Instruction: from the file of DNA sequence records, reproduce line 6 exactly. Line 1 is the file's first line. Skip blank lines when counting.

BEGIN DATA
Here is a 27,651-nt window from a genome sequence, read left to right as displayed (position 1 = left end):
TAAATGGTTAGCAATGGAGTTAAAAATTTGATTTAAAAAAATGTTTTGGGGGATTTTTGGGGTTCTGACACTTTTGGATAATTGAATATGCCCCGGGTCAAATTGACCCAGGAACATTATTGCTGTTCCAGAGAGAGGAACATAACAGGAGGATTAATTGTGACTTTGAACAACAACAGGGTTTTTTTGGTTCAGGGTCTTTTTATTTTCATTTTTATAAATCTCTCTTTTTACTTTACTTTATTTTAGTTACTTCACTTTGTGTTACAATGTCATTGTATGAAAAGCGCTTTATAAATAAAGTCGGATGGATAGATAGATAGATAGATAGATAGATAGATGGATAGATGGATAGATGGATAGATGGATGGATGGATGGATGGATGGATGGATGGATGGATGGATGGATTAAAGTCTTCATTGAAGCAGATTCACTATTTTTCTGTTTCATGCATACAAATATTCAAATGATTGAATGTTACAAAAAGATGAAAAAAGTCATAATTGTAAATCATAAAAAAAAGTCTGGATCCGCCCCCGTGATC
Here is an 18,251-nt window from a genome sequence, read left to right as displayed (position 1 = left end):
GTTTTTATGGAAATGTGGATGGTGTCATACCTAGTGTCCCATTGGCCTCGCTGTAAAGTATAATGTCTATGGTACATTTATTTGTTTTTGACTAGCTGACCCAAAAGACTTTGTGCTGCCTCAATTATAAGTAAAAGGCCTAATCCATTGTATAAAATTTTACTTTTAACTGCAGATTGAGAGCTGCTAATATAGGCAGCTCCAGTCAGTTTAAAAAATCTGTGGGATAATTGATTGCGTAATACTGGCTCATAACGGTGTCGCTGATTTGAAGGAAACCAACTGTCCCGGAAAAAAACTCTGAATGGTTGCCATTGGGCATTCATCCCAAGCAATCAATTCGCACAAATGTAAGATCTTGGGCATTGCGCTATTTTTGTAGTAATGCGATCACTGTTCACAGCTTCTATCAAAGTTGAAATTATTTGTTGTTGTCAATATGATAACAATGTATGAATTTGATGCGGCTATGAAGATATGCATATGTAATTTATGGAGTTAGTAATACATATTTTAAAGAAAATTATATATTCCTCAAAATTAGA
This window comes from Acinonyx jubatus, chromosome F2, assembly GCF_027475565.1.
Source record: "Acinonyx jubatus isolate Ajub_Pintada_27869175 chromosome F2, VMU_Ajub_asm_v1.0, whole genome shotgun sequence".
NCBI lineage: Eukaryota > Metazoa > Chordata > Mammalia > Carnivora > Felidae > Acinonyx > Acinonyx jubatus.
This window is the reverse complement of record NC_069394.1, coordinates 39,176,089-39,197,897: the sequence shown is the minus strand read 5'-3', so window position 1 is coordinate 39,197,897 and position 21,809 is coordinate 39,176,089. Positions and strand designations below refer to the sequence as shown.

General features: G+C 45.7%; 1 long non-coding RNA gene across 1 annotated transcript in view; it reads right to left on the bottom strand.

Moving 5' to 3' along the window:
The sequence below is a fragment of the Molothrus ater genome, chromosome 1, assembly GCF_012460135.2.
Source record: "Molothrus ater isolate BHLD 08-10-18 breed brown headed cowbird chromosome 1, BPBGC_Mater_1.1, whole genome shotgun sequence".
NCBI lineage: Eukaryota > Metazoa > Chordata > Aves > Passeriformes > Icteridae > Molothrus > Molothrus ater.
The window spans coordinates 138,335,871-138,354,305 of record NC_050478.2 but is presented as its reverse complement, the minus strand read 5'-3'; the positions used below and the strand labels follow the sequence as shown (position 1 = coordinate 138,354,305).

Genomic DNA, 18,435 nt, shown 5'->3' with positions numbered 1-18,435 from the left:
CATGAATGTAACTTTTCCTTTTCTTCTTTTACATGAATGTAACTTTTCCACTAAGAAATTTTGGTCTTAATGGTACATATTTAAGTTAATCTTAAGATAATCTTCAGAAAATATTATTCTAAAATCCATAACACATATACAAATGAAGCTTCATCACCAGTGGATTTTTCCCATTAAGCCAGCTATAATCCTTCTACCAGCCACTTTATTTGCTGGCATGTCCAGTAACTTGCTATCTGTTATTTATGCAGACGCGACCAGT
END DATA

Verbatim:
Source record: "Acinonyx jubatus isolate Ajub_Pintada_27869175 chromosome F2, VMU_Ajub_asm_v1.0, whole genome shotgun sequence".